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Re: gcc 3.1 is still very slow, compared to 2.95.3
> Thinking about it there may be yet another issue at play here for
> small(er) machines: the number of TLB walks required. If most memory
> references are grouped, then cache line fetching may be a major effect,
> however, if they are truly scattered over memory, then cache line fetches
> could equally well require a TLB walk as well before the line can be
> Although TLB entries cover much larger areas of memory (normally a page),
> there are only a finite number of them... and fetching cache lines from
> ten separate pages will require ten TLB entries...
> With the obstack code the body of an insn would be laid out in a single
> chunk of memory, typically something like
> (insn (set (reg:SI 55) (const_int 65512)))
> would be in a single block of memory as
> |reg 55 | const_int 65512 | set ... | insn ... |
> so walking the RTL of this insn might involve a couple of cache fills and
> one TLB walk.
This is interesting remark, definitly.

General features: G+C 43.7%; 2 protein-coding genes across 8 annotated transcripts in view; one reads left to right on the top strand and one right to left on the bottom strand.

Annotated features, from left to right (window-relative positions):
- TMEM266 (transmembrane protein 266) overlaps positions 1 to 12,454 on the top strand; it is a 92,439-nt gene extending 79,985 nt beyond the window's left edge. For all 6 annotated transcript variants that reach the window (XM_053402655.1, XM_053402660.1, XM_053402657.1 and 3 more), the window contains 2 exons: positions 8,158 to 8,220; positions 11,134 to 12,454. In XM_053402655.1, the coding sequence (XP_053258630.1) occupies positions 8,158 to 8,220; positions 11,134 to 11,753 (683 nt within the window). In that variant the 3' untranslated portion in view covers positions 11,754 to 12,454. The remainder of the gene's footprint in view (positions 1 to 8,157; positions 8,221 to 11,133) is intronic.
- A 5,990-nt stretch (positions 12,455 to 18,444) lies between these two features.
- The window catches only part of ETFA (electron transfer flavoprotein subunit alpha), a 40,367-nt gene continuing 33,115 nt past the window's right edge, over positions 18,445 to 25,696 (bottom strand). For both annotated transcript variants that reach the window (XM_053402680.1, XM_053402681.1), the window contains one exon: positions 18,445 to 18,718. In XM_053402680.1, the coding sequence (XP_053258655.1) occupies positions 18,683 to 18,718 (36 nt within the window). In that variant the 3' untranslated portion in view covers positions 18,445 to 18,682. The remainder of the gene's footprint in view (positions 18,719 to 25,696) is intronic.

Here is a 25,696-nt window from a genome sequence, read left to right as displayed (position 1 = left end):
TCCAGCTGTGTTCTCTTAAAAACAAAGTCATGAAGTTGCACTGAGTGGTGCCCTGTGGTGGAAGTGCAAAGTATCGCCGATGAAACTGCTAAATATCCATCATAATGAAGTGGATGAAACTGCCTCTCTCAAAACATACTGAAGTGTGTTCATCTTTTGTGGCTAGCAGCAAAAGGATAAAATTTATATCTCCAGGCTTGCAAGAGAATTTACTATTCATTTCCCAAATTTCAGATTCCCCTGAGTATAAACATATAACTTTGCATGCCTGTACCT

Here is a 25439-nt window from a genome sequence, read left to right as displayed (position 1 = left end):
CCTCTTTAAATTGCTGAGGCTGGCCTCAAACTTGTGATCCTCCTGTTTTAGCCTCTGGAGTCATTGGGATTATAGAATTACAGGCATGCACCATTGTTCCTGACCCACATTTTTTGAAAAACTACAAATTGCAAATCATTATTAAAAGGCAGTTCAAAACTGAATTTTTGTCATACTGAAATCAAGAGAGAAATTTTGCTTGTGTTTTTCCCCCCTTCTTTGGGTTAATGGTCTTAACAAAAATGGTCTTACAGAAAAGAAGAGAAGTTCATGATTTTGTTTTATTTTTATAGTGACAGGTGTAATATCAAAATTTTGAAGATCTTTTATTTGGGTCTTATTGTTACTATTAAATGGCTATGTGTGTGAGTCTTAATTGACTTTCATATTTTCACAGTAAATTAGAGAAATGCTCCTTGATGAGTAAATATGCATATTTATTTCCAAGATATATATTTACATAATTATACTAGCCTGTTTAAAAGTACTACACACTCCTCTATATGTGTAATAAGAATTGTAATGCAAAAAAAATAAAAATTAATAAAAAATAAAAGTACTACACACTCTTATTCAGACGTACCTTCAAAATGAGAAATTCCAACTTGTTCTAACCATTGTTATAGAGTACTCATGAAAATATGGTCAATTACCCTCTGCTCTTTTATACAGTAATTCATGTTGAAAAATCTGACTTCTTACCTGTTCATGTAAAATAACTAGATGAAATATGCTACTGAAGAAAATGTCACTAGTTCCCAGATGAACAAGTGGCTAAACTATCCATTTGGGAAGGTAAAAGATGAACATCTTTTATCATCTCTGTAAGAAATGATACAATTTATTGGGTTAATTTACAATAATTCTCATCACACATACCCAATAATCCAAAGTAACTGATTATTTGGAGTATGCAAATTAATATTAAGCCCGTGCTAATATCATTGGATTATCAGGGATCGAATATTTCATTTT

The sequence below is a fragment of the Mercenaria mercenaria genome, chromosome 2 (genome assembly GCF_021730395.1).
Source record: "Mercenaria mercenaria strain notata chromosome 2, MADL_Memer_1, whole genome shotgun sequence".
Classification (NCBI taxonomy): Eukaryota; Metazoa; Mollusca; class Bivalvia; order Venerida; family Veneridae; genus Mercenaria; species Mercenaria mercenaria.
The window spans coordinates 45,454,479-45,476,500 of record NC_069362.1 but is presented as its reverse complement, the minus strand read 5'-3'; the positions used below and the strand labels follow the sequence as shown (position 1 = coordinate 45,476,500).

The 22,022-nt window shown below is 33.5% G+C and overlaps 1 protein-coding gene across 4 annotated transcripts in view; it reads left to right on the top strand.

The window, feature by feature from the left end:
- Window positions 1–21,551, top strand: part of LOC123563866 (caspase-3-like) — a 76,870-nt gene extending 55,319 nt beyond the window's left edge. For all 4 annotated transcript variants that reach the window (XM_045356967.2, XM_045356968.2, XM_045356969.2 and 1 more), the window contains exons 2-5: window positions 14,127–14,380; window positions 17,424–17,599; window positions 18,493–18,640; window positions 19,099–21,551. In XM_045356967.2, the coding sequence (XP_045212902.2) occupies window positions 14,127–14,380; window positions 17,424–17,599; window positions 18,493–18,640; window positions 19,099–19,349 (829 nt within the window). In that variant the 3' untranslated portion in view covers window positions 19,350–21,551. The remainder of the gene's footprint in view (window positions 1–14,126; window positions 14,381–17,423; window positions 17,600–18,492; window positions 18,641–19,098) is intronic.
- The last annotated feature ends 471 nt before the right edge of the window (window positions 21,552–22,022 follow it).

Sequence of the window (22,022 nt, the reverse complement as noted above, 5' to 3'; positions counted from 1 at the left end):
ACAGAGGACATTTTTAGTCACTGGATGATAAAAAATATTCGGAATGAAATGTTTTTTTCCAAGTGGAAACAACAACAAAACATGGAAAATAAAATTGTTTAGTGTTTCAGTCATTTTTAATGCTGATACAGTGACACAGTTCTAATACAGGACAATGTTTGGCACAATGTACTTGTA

I seem to remember Richard mentioning that his bootstrap finished faster with
the GGC than without at the time he was integrating it, but I may be mistaken.
Definitly adding some locality to the instruction pattern is desirable thing,
however I am not at all sure how this can be reached.
> Now each entry might well be in a separate page (or have padding bytes
> after it). Requiring additional cache fetches and additional TLB walks.
> So, with ggc we either waste more memory on padding, or we waste pages on
> separation of types; the more types we have the more pages we need and the
> more TLB misses we are likely to have.
> Do we have machines where we can profile things like cache and TLB
> activity in user code?
I believe about any modern i386 system with oprofile can measure data cache
Other problem are code cache misses - just look at size of insn-attrtab :)
In the past I did some work on caching get_attr results during scheduling
and it appeared to work well. I think good sollution would be to rewrite
insn-attrtab to use bytecode interpreter for the recognizers.